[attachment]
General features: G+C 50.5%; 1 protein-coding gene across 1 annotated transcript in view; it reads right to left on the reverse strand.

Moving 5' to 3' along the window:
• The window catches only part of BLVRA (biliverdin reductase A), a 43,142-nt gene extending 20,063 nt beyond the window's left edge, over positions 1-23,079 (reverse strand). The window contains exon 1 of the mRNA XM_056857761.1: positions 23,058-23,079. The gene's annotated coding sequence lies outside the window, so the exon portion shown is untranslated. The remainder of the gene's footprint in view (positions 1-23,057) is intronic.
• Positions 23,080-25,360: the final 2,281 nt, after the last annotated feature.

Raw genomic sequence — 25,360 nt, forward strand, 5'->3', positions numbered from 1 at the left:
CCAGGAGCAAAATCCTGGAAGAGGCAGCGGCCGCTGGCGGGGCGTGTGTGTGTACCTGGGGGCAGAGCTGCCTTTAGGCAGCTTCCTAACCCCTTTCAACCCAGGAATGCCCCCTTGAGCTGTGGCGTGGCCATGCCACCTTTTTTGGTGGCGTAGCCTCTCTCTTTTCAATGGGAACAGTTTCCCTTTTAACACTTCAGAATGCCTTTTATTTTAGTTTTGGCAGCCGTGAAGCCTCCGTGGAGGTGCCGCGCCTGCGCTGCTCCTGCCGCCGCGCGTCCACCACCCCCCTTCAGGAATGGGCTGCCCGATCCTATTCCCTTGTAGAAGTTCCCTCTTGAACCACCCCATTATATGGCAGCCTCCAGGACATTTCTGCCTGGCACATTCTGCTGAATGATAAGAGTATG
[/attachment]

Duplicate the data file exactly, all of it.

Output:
General features: G+C 50.5%; 1 protein-coding gene across 1 annotated transcript in view; it reads right to left on the reverse strand.

Moving 5' to 3' along the window:
• The window catches only part of BLVRA (biliverdin reductase A), a 43,142-nt gene extending 20,063 nt beyond the window's left edge, over positions 1-23,079 (reverse strand). The window contains exon 1 of the mRNA XM_056857761.1: positions 23,058-23,079. The gene's annotated coding sequence lies outside the window, so the exon portion shown is untranslated. The remainder of the gene's footprint in view (positions 1-23,057) is intronic.
• Positions 23,080-25,360: the final 2,281 nt, after the last annotated feature.

Raw genomic sequence — 25,360 nt, forward strand, 5'->3', positions numbered from 1 at the left:
CCAGGAGCAAAATCCTGGAAGAGGCAGCGGCCGCTGGCGGGGCGTGTGTGTGTACCTGGGGGCAGAGCTGCCTTTAGGCAGCTTCCTAACCCCTTTCAACCCAGGAATGCCCCCTTGAGCTGTGGCGTGGCCATGCCACCTTTTTTGGTGGCGTAGCCTCTCTCTTTTCAATGGGAACAGTTTCCCTTTTAACACTTCAGAATGCCTTTTATTTTAGTTTTGGCAGCCGTGAAGCCTCCGTGGAGGTGCCGCGCCTGCGCTGCTCCTGCCGCCGCGCGTCCACCACCCCCCTTCAGGAATGGGCTGCCCGATCCTATTCCCTTGTAGAAGTTCCCTCTTGAACCACCCCATTATATGGCAGCCTCCAGGACATTTCTGCCTGGCACATTCTGCTGAATGATAAGAGTATG